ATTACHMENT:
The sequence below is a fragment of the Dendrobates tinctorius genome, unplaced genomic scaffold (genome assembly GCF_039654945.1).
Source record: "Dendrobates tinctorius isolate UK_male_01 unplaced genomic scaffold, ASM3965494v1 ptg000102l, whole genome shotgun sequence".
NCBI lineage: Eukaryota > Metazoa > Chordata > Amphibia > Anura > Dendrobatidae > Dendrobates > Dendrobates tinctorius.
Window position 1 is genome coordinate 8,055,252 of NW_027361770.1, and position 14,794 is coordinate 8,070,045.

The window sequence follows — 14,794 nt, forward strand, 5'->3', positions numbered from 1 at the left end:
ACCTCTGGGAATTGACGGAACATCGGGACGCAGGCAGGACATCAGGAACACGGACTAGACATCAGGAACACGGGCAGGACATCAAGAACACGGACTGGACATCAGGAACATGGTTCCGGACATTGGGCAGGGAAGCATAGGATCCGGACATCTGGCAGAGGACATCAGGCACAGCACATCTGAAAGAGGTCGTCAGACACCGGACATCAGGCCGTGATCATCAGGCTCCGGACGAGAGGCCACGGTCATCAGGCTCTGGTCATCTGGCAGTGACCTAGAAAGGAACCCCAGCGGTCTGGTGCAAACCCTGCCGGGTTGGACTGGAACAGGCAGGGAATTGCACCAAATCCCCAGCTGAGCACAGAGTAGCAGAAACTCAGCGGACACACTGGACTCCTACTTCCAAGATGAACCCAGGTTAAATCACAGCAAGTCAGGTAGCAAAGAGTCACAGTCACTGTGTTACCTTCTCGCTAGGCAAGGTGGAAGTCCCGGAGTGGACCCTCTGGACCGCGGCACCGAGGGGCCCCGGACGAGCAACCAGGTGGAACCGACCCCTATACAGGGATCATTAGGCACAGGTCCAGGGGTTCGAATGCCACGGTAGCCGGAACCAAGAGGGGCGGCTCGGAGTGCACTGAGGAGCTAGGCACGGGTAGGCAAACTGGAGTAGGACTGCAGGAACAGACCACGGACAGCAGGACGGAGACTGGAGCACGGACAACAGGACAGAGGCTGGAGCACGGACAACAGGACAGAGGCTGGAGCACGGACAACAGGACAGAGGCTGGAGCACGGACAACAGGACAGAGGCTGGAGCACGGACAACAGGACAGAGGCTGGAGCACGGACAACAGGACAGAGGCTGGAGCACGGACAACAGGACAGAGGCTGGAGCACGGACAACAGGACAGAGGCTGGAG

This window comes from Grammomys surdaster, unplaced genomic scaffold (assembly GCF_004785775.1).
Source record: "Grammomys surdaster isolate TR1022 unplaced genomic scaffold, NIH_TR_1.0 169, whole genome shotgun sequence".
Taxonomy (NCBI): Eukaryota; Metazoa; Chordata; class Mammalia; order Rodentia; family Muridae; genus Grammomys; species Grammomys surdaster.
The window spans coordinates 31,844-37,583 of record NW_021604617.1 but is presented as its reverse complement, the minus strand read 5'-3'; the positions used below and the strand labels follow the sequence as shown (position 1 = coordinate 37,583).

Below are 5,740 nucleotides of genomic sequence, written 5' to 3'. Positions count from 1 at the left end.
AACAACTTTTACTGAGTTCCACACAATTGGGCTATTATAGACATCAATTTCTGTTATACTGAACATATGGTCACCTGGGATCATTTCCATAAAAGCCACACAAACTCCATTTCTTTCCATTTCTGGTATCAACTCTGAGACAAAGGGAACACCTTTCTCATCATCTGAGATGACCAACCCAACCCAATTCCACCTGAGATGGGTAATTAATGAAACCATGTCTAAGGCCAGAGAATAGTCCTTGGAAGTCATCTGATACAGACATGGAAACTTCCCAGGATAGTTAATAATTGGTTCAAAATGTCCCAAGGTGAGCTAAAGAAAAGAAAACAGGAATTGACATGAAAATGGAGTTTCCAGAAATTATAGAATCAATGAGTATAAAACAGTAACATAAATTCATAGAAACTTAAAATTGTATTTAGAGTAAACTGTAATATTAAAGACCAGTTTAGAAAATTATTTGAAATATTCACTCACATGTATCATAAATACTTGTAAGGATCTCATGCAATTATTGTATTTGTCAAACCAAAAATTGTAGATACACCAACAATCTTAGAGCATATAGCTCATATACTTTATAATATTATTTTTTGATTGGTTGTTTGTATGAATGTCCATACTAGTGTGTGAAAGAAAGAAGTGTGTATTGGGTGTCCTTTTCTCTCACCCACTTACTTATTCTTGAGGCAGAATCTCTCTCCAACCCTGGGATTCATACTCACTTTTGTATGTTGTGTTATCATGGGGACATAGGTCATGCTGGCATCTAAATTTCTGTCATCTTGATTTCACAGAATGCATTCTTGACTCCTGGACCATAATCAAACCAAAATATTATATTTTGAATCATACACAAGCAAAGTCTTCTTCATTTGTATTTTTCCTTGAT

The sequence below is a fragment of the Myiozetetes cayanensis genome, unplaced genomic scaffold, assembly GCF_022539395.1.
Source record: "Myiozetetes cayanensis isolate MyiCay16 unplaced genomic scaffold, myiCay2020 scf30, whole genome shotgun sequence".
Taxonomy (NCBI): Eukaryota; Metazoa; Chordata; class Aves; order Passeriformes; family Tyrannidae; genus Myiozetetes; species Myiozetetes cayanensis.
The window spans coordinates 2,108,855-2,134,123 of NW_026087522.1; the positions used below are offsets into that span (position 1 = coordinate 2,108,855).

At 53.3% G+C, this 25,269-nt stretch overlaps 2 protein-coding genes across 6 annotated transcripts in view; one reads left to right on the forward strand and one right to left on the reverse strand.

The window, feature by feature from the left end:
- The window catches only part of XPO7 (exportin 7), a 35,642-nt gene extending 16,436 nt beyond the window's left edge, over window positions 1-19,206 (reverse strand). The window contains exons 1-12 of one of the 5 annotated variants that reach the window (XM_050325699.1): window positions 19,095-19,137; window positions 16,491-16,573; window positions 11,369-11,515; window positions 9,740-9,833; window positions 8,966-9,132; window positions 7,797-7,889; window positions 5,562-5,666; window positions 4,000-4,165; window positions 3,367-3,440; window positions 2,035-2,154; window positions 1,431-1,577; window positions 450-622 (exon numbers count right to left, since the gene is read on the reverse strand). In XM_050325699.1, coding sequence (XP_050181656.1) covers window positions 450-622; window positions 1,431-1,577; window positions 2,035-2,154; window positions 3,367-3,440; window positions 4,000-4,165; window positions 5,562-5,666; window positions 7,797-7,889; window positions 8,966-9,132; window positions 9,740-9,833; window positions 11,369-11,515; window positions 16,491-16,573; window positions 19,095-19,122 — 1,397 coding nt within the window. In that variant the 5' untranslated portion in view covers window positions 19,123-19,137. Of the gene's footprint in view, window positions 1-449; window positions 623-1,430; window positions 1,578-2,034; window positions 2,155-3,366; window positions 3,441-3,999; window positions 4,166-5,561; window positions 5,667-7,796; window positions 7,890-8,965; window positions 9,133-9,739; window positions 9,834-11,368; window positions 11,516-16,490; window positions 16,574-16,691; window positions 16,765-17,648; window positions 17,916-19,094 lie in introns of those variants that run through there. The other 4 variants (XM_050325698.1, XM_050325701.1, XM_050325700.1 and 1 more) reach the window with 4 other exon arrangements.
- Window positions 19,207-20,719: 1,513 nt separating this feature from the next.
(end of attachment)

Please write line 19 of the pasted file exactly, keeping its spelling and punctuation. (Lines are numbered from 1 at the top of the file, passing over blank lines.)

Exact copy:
- The window catches only part of XPO7 (exportin 7), a 35,642-nt gene extending 16,436 nt beyond the window's left edge, over window positions 1-19,206 (reverse strand). The window contains exons 1-12 of one of the 5 annotated variants that reach the window (XM_050325699.1): window positions 19,095-19,137; window positions 16,491-16,573; window positions 11,369-11,515; window positions 9,740-9,833; window positions 8,966-9,132; window positions 7,797-7,889; window positions 5,562-5,666; window positions 4,000-4,165; window positions 3,367-3,440; window positions 2,035-2,154; window positions 1,431-1,577; window positions 450-622 (exon numbers count right to left, since the gene is read on the reverse strand). In XM_050325699.1, coding sequence (XP_050181656.1) covers window positions 450-622; window positions 1,431-1,577; window positions 2,035-2,154; window positions 3,367-3,440; window positions 4,000-4,165; window positions 5,562-5,666; window positions 7,797-7,889; window positions 8,966-9,132; window positions 9,740-9,833; window positions 11,369-11,515; window positions 16,491-16,573; window positions 19,095-19,122 — 1,397 coding nt within the window. In that variant the 5' untranslated portion in view covers window positions 19,123-19,137. Of the gene's footprint in view, window positions 1-449; window positions 623-1,430; window positions 1,578-2,034; window positions 2,155-3,366; window positions 3,441-3,999; window positions 4,166-5,561; window positions 5,667-7,796; window positions 7,890-8,965; window positions 9,133-9,739; window positions 9,834-11,368; window positions 11,516-16,490; window positions 16,574-16,691; window positions 16,765-17,648; window positions 17,916-19,094 lie in introns of those variants that run through there. The other 4 variants (XM_050325698.1, XM_050325701.1, XM_050325700.1 and 1 more) reach the window with 4 other exon arrangements.